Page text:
el-Shiemy  SNassar  AMokhtar  MMabrouk  D Light and electron microscopic studies of pityriasis rosea. Int J Dermatol. 1987;26237- 239
Link to Article
Aractingi  SMorinet  FMokni  M  et al.  Absence of picornavirus genome in pityriasis rosea. Arch Dermatol Res. 1996;28960- 61
Link to Article
Lebbé  CAgbalika  F Pityriasis rosea and human herpesvirus 7, a true association [letter]? Dermatology. 1998;96275
Drago  FRanieri  EMalaguti  FLosi  ERebora  A Human herpesvirus 7 in pityriasis rosea [letter]. Lancet. 1997;3491367
Link to Article
Drago  FRanieri  EMalaguti  FBattifoglio  MLLosi  ERebora  A Human herpesvirus 7 in patients with pityriasis rosea. Dermatology. 1997;195374- 378
Link to Article
Wyatt  LSRodriguez  WJBalachandran  NFrenkel  N Human herpesvirus 7: antigenic properties and prevalence in children and adults. J Virol. 1991;656260- 6265
Tanaka  KKondo  TTorigoe  SOkada  SMukai  TYamanishi  K Human herpesvirus 7: another causal agent for roseola (exanthem subitum). J Pediatr. 1994;1251- 5
Link to Article
Hidaka  YLiu  YYamamoto  M  et al.  Frequent isolation of human herpesvirus 7 from saliva samples. J Med Virol. 1993;40343- 346
Link to Article
Chan  PKSPeiris  JSMYuen  KY Human herpesvirus 6 and human herpesvirus 7 infection in bone marrow transplant recipients. J Med Virol. 1997;53295- 305
Link to Article
Osman  HKPeiris  JSTaylor  CEKarlberg  JPMadeley  CR Correlation between the detection of viral DNA by the polymerase chain reaction in peripheral blood leukocytes and serological responses to human herpesvirus 6, human herpesvirus 7, and cytomegalovirus in renal allograft recipients. J Med Virol. 1997;53288- 294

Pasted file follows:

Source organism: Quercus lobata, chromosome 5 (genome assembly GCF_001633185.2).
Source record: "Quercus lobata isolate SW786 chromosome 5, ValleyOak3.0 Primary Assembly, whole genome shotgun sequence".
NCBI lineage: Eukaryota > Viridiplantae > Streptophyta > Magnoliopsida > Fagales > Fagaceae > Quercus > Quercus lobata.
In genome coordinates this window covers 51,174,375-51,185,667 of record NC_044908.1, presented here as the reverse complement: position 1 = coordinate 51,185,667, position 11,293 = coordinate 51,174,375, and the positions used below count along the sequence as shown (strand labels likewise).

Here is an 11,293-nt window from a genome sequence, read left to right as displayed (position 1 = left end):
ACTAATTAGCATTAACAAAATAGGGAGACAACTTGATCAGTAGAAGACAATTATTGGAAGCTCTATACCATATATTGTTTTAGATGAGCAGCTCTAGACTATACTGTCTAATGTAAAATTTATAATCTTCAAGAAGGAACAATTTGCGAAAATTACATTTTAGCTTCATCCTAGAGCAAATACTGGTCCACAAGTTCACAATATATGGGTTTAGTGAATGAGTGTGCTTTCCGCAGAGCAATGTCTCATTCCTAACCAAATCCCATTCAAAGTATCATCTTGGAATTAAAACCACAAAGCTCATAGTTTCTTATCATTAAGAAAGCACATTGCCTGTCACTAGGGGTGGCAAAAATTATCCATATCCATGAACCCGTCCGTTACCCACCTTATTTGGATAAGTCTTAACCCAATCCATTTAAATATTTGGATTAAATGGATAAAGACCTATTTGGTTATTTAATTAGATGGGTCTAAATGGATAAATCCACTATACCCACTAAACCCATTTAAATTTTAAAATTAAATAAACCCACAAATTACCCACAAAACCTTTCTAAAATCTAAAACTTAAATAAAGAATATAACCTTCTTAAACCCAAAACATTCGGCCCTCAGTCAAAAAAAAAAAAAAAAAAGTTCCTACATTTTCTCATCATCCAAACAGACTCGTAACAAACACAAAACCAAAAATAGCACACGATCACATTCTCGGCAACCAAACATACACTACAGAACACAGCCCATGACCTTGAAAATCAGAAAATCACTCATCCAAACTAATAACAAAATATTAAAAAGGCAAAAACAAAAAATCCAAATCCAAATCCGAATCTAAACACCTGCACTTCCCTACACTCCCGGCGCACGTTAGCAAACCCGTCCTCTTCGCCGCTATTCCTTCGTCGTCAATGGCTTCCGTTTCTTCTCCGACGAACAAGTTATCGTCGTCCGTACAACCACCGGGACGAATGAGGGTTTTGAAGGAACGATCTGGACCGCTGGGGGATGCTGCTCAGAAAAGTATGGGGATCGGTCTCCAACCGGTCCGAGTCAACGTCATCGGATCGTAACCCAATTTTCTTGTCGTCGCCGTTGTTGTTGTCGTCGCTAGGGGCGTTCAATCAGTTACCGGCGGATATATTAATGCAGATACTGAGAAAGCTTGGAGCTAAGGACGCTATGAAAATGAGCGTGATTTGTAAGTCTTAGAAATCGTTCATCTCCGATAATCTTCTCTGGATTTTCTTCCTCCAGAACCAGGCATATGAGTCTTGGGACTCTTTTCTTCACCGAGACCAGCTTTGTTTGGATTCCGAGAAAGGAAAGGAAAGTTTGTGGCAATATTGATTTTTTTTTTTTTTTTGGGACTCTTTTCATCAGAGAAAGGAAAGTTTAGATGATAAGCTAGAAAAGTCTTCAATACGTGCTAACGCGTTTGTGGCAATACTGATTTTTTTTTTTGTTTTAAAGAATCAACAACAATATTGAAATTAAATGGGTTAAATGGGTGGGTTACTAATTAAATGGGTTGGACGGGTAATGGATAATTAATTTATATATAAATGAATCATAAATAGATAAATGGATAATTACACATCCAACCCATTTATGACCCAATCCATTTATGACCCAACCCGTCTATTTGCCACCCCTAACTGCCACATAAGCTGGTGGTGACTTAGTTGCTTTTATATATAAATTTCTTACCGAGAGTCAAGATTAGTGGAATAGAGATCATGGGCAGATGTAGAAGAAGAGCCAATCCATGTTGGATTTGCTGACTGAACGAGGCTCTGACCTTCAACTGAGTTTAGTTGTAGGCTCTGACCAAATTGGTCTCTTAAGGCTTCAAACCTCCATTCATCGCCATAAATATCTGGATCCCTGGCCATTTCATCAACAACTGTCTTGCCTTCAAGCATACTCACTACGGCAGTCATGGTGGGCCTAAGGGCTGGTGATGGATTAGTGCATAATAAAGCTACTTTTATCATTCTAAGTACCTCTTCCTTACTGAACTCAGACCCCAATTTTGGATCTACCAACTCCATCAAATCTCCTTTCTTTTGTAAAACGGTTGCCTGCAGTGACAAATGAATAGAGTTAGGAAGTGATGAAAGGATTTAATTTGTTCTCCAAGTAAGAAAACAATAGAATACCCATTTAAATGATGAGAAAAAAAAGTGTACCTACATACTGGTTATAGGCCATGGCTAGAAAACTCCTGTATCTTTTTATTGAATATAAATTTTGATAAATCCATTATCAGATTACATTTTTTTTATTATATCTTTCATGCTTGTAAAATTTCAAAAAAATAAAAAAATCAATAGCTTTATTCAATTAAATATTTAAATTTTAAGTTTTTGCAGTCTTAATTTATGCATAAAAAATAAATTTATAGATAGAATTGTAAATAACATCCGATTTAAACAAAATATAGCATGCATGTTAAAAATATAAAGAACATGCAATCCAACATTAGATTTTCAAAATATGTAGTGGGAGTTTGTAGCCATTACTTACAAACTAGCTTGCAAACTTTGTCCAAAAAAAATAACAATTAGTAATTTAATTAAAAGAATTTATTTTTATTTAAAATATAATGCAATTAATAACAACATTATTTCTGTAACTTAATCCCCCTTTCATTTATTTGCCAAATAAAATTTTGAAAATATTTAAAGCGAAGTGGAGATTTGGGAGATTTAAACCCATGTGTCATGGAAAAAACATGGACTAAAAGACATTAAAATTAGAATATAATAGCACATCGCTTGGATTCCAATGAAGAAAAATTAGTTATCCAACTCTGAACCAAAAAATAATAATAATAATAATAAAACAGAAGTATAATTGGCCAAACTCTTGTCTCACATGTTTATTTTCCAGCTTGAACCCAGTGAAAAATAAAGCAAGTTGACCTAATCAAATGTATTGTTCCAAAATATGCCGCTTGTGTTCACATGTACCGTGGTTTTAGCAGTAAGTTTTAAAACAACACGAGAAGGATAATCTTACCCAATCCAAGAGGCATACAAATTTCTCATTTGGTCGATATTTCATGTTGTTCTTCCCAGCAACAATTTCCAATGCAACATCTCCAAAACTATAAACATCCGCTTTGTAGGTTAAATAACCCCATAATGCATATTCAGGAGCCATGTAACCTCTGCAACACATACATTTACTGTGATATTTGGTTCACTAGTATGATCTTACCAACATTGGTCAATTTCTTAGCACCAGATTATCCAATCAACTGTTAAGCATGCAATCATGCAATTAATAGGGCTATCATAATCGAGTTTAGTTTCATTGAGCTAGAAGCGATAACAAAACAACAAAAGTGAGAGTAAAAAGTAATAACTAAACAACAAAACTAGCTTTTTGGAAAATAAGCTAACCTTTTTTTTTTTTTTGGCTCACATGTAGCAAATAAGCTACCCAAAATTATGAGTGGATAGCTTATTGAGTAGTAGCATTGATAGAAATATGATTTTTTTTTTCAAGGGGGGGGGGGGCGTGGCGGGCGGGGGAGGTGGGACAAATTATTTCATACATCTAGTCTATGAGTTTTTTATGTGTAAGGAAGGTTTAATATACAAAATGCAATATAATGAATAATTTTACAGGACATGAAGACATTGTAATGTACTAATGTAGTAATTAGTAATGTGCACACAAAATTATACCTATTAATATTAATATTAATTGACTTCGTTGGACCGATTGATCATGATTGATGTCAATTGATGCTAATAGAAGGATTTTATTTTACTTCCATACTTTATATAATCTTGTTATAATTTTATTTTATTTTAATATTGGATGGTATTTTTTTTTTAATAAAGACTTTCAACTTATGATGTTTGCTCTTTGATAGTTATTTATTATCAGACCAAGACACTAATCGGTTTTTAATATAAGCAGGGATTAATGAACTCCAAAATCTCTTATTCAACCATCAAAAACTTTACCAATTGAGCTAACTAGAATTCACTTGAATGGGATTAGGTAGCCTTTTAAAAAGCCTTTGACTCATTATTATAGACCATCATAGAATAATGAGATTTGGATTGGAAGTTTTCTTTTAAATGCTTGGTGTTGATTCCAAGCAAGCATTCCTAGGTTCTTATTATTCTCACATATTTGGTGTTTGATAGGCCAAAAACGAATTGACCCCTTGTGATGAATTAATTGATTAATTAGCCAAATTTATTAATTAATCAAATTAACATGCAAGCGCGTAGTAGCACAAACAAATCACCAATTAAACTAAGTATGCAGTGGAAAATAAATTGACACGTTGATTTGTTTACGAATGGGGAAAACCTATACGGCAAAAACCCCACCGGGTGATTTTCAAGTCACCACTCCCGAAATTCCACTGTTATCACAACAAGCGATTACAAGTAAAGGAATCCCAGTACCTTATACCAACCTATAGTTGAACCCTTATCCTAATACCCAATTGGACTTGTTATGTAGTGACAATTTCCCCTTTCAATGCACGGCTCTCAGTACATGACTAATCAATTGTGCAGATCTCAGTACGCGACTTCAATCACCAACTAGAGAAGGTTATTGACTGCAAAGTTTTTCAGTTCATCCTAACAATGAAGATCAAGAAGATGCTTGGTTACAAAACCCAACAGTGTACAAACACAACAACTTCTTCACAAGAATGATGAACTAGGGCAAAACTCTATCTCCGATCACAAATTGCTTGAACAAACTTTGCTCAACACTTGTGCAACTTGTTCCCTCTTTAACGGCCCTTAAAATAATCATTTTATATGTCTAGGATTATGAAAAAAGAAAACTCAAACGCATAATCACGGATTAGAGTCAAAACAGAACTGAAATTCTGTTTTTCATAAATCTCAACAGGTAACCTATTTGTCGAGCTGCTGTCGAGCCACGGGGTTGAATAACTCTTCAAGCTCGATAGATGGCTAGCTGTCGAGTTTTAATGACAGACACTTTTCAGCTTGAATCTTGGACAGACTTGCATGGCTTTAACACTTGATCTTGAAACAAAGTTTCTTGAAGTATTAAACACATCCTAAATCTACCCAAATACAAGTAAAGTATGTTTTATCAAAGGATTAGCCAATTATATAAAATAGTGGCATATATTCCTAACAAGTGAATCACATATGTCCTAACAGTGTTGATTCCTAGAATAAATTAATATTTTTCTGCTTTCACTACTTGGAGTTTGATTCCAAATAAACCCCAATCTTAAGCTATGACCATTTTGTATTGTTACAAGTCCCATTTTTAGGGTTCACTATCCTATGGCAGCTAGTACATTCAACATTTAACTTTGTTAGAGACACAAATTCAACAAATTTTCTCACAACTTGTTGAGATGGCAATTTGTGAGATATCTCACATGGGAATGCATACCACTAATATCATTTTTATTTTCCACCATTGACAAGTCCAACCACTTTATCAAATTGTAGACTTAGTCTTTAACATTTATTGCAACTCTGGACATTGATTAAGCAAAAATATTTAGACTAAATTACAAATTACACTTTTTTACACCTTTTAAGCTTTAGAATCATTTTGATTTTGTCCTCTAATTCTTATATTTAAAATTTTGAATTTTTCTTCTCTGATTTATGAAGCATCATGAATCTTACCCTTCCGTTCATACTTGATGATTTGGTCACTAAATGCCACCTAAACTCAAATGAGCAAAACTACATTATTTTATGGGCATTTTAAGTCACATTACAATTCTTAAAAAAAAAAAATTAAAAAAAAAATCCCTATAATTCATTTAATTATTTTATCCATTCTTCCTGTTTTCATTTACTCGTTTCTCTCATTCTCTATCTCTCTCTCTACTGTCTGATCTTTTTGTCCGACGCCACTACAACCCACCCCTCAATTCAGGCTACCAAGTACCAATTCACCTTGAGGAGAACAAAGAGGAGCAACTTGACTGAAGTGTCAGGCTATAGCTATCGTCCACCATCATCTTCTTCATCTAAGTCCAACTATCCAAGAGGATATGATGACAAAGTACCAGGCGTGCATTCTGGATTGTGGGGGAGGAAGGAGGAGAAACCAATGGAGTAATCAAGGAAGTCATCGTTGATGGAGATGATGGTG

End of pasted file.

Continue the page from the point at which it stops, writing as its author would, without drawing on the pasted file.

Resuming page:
Link to Article
Foà-Tomasi  LFiorilli  MPAvitabile  ECampadelli-Fiume  G Identification of an 85 kDa phosphoprotein as an immunodominant protein specific for human herpesvirus 7–infected cells. J Gen Virol. 1996;77 (pt 3) 511- 518
Link to Article
Stefan  ASecchiero  PBaechi  TKempf  WCampadelli-Fiume  G The 85-kilodalton phosphoprotein (pp85) of human herpesvirus 7 is encoded by open reading frame U14 and localizes to a tegument substructure in virion particles. J Virol. 1997;715758- 5763
Kempf  WAdams  VMirandola  P  et al.  Persistence of human herpesvirus 7 in normal tissues detected by expression of a structural antigen. J Infect Dis. 1998;178841- 845
Link to Article
Kempf  WAdams  VWey  N  et al.  CD68+ cells of monocyte/macrophage lineage in the environment of AIDS-associated and classic-sporadic Kaposi sarcoma are singly or doubly infected with human herpesviruses 7 and 6B. Proc Natl Acad Sci U S A. 1997;947600- 7605
Link to Article
Berneman  ZNAblashi  DVLi  G  et al.  Human herpesvirus 7 is a lymphotropic virus and is related to, but significantly different from, human herpesvirus 6 and human cytomegalovirus. Proc Natl Acad Sci U S A. 1992;8910552- 10556
Link to Article
Lin  JCLin  SCMar  EC  et al.  Is Kaposi's sarcoma–associated herpesvirus in semen of HIV-infected homosexual men? Lancet. 1998;3511365[retraction of Lin JCLin  SCMar  EC  et al. Lancet. 1995;3461601- 1602
Link to Article
Yasukawa  MSada  EMachino  HFujita  S Reactivation of human herpesvirus 6 in pityriasis rosea [letter]. Br J Dermatol. 1999;140169
Link to Article